Retirement Readiness: An Employer’s Role

by Jeffrey K. Herr, CPA, PFS, CFP | May 30, 2019

Retirement readiness was discussed in the spring 2019 Pennsylvania CPA Journal, but it focused on the employee’s responsibilities with regard to savings. Here, we look at a different angle. When it comes to retirement planning, employers also have an important role.

Employers, as plan sponsors, can help their employees successfully achieve their retirement goals through plan design and education. An increasing number of employers are designing plans that are paternalistic in structure so more employees participate and maximize the plan’s value. An employer matching contribution is one of the most common incentives, but this option will only help those employees who have chosen to contribute.

Automatic enrollment and auto contribution escalation are plan features that are gaining popularity as more employers recognize that some employees need a push to adopt healthy savings behaviors. A 2017 Deloitte study stated that 67 percent of plans now include an automatic enrollment feature. It is human nature to procrastinate, so plans are now being set up to automatically do for the employee what they should be doing for themselves.

As the name implies, employees are automatically enrolled in the plan after a prescribed period of employment. The delayed effective date from date of hire reduces the enrollment of high-turnover positions, so enrollment is generally provided to those employees who are more likely to stay.

Since employees do not make an active election, a default contribution rate is required. The most common is 3 percent, but an increasing number of plans are starting at 6 percent. This rate, in conjunction with a matching contribution from the employer, helps to get participants closer to what many consider the recommended contribution rate of 12 percent to 15 percent of compensation.

Automatically enrolled plan participants are also given a default investment selection. Target-date funds (based on the age of the participant as it relates to the normal retirement age stated in the plan) are common default selections. The Deloitte study states that an overwhelming 85 percent of plans using automatic enrollment place participants into default target-date funds.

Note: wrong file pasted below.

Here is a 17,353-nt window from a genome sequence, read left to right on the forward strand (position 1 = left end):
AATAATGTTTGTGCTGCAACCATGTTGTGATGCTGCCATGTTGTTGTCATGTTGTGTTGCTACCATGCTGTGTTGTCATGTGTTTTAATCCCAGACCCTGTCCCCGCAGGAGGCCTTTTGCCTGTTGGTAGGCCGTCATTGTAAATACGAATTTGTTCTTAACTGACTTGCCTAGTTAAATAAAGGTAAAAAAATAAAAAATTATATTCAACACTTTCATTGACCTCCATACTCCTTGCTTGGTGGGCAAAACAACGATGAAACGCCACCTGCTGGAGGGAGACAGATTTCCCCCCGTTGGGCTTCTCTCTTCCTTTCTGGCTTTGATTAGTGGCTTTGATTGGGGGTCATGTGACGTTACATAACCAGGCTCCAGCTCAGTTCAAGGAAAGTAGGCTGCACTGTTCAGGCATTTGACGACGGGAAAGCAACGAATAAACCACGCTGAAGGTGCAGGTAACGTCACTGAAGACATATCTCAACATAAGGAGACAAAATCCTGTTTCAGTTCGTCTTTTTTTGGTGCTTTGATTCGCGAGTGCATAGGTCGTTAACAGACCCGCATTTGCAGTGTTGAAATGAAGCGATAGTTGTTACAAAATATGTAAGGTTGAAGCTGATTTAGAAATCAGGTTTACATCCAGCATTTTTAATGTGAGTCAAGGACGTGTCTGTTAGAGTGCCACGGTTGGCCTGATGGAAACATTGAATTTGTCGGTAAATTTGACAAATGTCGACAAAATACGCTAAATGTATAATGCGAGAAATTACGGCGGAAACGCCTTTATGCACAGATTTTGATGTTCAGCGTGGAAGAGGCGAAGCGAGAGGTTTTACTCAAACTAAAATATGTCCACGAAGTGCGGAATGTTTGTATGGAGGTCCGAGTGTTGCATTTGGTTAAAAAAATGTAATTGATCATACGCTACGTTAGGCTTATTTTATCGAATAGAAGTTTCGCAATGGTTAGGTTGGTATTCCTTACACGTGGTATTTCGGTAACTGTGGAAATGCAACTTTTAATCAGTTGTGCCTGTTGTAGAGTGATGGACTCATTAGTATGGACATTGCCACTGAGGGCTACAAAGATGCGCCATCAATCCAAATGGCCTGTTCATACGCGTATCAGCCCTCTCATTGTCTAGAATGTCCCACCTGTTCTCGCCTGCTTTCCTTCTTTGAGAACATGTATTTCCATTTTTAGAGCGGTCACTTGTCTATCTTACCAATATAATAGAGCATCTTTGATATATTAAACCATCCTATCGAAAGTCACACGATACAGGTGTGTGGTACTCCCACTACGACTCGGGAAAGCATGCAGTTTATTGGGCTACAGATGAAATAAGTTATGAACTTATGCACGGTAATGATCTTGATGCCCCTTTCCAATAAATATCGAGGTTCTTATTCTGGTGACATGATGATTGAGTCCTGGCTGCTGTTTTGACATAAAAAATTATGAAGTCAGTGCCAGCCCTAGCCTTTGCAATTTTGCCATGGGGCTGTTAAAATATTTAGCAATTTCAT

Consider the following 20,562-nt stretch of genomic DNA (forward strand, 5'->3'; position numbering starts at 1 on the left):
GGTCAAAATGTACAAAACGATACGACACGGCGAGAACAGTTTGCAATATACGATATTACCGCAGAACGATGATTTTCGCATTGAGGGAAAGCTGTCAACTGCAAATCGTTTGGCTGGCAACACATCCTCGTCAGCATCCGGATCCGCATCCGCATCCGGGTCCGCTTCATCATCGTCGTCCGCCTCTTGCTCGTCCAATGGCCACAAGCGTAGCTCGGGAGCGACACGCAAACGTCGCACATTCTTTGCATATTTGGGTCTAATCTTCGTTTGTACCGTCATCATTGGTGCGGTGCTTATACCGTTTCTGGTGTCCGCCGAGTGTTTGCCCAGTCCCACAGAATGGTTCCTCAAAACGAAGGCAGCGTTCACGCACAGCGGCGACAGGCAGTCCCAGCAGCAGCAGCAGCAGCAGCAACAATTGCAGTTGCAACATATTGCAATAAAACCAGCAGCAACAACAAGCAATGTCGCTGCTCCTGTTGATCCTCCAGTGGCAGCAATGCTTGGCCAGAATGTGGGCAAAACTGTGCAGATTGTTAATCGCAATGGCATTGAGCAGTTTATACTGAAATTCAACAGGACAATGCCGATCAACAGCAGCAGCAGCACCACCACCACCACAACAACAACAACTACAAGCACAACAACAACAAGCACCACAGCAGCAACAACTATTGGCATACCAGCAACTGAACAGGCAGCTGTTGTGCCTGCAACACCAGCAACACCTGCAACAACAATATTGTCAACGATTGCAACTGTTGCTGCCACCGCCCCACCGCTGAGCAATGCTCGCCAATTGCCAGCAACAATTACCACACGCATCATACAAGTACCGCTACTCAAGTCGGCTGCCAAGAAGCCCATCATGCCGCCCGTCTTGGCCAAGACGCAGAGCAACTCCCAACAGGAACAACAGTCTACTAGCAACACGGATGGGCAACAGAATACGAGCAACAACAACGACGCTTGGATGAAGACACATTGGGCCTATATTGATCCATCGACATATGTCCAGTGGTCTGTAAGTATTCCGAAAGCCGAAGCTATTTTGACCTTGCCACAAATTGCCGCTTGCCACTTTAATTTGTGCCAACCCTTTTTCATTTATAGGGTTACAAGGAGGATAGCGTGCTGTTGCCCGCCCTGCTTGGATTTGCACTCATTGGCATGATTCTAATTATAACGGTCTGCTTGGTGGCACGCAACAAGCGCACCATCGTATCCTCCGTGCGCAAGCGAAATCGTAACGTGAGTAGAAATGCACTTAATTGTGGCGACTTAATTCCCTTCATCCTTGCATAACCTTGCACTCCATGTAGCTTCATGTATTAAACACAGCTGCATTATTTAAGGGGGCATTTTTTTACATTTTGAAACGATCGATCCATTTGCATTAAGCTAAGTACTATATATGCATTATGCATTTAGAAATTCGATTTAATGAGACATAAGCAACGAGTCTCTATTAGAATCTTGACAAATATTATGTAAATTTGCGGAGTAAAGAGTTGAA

Target-date funds use an allocation of mutual funds that gradually becomes more conservative as the expected retirement year draws closer. However, these funds do not take into account the risk tolerance of the participant. Many plans do offer professional investment advisers to the participants so additional factors such as nonplan assets, alternate retirement dates, estimated retirement expenses, and personal risk tolerance can be factored into the participant’s elections.

It is important to note that employees have the right to override most automatic elections if they pursue a more active election. In fact, they may opt out of the plan completely for a period of time after they are enrolled. On average, less than 5 percent of employees will actually do so, and only 23 percent of auto-enrolling plans experienced an opt-out rate of more than 10 percent. According to Vanguard’s How America Saves 2018: Telling the Retirement Story with Data, participation rates for auto-enrolling plans have reached 92 percent compared with voluntary enrollment plans at 57 percent.

Another plan feature that helps employees reach retirement readiness is auto-escalation. Studies show that 64 percent of plans with auto enrollment also have an auto-escalation feature. This is a provision where each year a participant’s contribution rate is automatically increased by a percentage (such as 1 percent) for each employee whose contribution rate is below a stated percentage (for example, 10 percent). Again, opt-out provisions are available.
An employee education and communication campaign is important to the success of the retirement plan. A financially stressed employee is less efficient and effective than one who has been educated and implements sound financial management strategies.

Holding mandatory financial wellness meetings where the concepts of financial planning are presented is critical to the overall employee benefit package. Providing this education to an employee base also shows that an employer cares about their employees’ overall well-being. Just offering a retirement plan is simply not enough


Jeffrey K. Herr, CPA, PFS, CFP, is a senior vice president at BB&T Retirement and Institutional Services in Allentown. He can be reached at jherr@bbandt.com.

 

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